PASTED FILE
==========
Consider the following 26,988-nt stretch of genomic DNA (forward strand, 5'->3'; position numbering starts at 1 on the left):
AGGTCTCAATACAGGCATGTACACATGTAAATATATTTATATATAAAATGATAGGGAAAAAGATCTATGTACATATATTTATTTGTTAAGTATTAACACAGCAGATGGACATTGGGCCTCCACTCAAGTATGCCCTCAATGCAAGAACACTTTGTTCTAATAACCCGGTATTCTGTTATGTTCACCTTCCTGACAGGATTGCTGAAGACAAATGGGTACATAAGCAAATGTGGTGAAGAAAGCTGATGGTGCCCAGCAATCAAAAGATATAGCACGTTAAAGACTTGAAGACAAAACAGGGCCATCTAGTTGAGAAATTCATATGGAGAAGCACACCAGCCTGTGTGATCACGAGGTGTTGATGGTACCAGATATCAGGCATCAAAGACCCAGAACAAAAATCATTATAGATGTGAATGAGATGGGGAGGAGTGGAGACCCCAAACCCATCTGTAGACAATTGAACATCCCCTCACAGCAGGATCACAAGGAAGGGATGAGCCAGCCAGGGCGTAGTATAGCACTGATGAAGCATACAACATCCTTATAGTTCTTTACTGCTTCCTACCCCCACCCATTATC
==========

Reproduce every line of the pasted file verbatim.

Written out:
Consider the following 26,988-nt stretch of genomic DNA (forward strand, 5'->3'; position numbering starts at 1 on the left):
AGGTCTCAATACAGGCATGTACACATGTAAATATATTTATATATAAAATGATAGGGAAAAAGATCTATGTACATATATTTATTTGTTAAGTATTAACACAGCAGATGGACATTGGGCCTCCACTCAAGTATGCCCTCAATGCAAGAACACTTTGTTCTAATAACCCGGTATTCTGTTATGTTCACCTTCCTGACAGGATTGCTGAAGACAAATGGGTACATAAGCAAATGTGGTGAAGAAAGCTGATGGTGCCCAGCAATCAAAAGATATAGCACGTTAAAGACTTGAAGACAAAACAGGGCCATCTAGTTGAGAAATTCATATGGAGAAGCACACCAGCCTGTGTGATCACGAGGTGTTGATGGTACCAGATATCAGGCATCAAAGACCCAGAACAAAAATCATTATAGATGTGAATGAGATGGGGAGGAGTGGAGACCCCAAACCCATCTGTAGACAATTGAACATCCCCTCACAGCAGGATCACAAGGAAGGGATGAGCCAGCCAGGGCGTAGTATAGCACTGATGAAGCATACAACATCCTTATAGTTCTTTACTGCTTCCTACCCCCACCCATTATC